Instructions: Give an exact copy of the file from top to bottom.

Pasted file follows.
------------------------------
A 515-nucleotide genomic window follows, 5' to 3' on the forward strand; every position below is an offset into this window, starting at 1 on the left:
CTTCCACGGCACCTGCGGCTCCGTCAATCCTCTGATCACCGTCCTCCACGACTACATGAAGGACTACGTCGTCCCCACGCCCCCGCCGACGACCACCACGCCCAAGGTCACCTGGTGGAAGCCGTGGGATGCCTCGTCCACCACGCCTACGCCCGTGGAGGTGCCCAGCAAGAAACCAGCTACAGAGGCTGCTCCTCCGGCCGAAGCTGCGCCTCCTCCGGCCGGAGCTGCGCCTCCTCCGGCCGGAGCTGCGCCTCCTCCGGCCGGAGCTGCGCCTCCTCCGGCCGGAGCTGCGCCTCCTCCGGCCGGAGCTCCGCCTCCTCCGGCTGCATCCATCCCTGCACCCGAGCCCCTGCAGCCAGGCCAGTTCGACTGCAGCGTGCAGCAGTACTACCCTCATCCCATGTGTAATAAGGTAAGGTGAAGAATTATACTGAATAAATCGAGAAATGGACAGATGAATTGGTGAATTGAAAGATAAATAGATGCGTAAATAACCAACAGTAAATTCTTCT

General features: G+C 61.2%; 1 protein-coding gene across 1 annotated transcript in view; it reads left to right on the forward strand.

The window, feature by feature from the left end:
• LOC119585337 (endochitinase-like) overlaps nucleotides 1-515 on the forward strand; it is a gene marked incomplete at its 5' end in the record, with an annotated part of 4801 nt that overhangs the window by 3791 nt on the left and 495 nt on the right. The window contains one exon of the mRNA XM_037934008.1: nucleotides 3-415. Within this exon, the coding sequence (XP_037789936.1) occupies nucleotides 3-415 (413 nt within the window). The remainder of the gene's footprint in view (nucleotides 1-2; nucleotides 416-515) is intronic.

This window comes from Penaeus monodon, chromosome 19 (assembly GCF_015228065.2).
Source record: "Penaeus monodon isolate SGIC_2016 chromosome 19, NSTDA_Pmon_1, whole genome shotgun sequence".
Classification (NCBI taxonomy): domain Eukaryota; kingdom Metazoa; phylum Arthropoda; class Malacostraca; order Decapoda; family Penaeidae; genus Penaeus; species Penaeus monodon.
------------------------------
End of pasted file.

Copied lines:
A 515-nucleotide genomic window follows, 5' to 3' on the forward strand; every position below is an offset into this window, starting at 1 on the left:
CTTCCACGGCACCTGCGGCTCCGTCAATCCTCTGATCACCGTCCTCCACGACTACATGAAGGACTACGTCGTCCCCACGCCCCCGCCGACGACCACCACGCCCAAGGTCACCTGGTGGAAGCCGTGGGATGCCTCGTCCACCACGCCTACGCCCGTGGAGGTGCCCAGCAAGAAACCAGCTACAGAGGCTGCTCCTCCGGCCGAAGCTGCGCCTCCTCCGGCCGGAGCTGCGCCTCCTCCGGCCGGAGCTGCGCCTCCTCCGGCCGGAGCTGCGCCTCCTCCGGCCGGAGCTGCGCCTCCTCCGGCCGGAGCTCCGCCTCCTCCGGCTGCATCCATCCCTGCACCCGAGCCCCTGCAGCCAGGCCAGTTCGACTGCAGCGTGCAGCAGTACTACCCTCATCCCATGTGTAATAAGGTAAGGTGAAGAATTATACTGAATAAATCGAGAAATGGACAGATGAATTGGTGAATTGAAAGATAAATAGATGCGTAAATAACCAACAGTAAATTCTTCT

General features: G+C 61.2%; 1 protein-coding gene across 1 annotated transcript in view; it reads left to right on the forward strand.

The window, feature by feature from the left end:
• LOC119585337 (endochitinase-like) overlaps nucleotides 1-515 on the forward strand; it is a gene marked incomplete at its 5' end in the record, with an annotated part of 4801 nt that overhangs the window by 3791 nt on the left and 495 nt on the right. The window contains one exon of the mRNA XM_037934008.1: nucleotides 3-415. Within this exon, the coding sequence (XP_037789936.1) occupies nucleotides 3-415 (413 nt within the window). The remainder of the gene's footprint in view (nucleotides 1-2; nucleotides 416-515) is intronic.

This window comes from Penaeus monodon, chromosome 19 (assembly GCF_015228065.2).
Source record: "Penaeus monodon isolate SGIC_2016 chromosome 19, NSTDA_Pmon_1, whole genome shotgun sequence".
Classification (NCBI taxonomy): domain Eukaryota; kingdom Metazoa; phylum Arthropoda; class Malacostraca; order Decapoda; family Penaeidae; genus Penaeus; species Penaeus monodon.